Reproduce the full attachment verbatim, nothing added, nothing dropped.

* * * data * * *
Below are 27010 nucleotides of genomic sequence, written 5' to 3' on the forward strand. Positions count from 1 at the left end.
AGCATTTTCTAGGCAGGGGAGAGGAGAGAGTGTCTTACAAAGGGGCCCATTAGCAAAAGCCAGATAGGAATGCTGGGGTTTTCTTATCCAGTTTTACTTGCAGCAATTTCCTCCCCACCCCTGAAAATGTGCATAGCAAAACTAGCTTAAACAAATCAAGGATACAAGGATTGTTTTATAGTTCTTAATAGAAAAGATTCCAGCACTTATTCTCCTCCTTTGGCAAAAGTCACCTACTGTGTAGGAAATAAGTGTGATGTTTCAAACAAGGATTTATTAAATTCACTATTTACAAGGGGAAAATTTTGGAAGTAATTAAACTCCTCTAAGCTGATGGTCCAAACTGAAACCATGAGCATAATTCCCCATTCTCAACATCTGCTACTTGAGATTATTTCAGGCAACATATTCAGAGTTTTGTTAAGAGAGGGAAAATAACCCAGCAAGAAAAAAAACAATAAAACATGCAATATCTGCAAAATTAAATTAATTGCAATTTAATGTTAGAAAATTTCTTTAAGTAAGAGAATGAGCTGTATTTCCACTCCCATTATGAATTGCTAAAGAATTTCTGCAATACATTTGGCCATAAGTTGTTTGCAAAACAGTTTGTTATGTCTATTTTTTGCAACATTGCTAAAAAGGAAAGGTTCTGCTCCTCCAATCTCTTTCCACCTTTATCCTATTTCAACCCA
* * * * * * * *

Below are 27010 nucleotides of genomic sequence, written 5' to 3' on the forward strand. Positions count from 1 at the left end.
AGCATTTTCTAGGCAGGGGAGAGGAGAGAGTGTCTTACAAAGGGGCCCATTAGCAAAAGCCAGATAGGAATGCTGGGGTTTTCTTATCCAGTTTTACTTGCAGCAATTTCCTCCCCACCCCTGAAAATGTGCATAGCAAAACTAGCTTAAACAAATCAAGGATACAAGGATTGTTTTATAGTTCTTAATAGAAAAGATTCCAGCACTTATTCTCCTCCTTTGGCAAAAGTCACCTACTGTGTAGGAAATAAGTGTGATGTTTCAAACAAGGATTTATTAAATTCACTATTTACAAGGGGAAAATTTTGGAAGTAATTAAACTCCTCTAAGCTGATGGTCCAAACTGAAACCATGAGCATAATTCCCCATTCTCAACATCTGCTACTTGAGATTATTTCAGGCAACATATTCAGAGTTTTGTTAAGAGAGGGAAAATAACCCAGCAAGAAAAAAAACAATAAAACATGCAATATCTGCAAAATTAAATTAATTGCAATTTAATGTTAGAAAATTTCTTTAAGTAAGAGAATGAGCTGTATTTCCACTCCCATTATGAATTGCTAAAGAATTTCTGCAATACATTTGGCCATAAGTTGTTTGCAAAACAGTTTGTTATGTCTATTTTTTGCAACATTGCTAAAAAGGAAAGGTTCTGCTCCTCCAATCTCTTTCCACCTTTATCCTATTTCAACCCA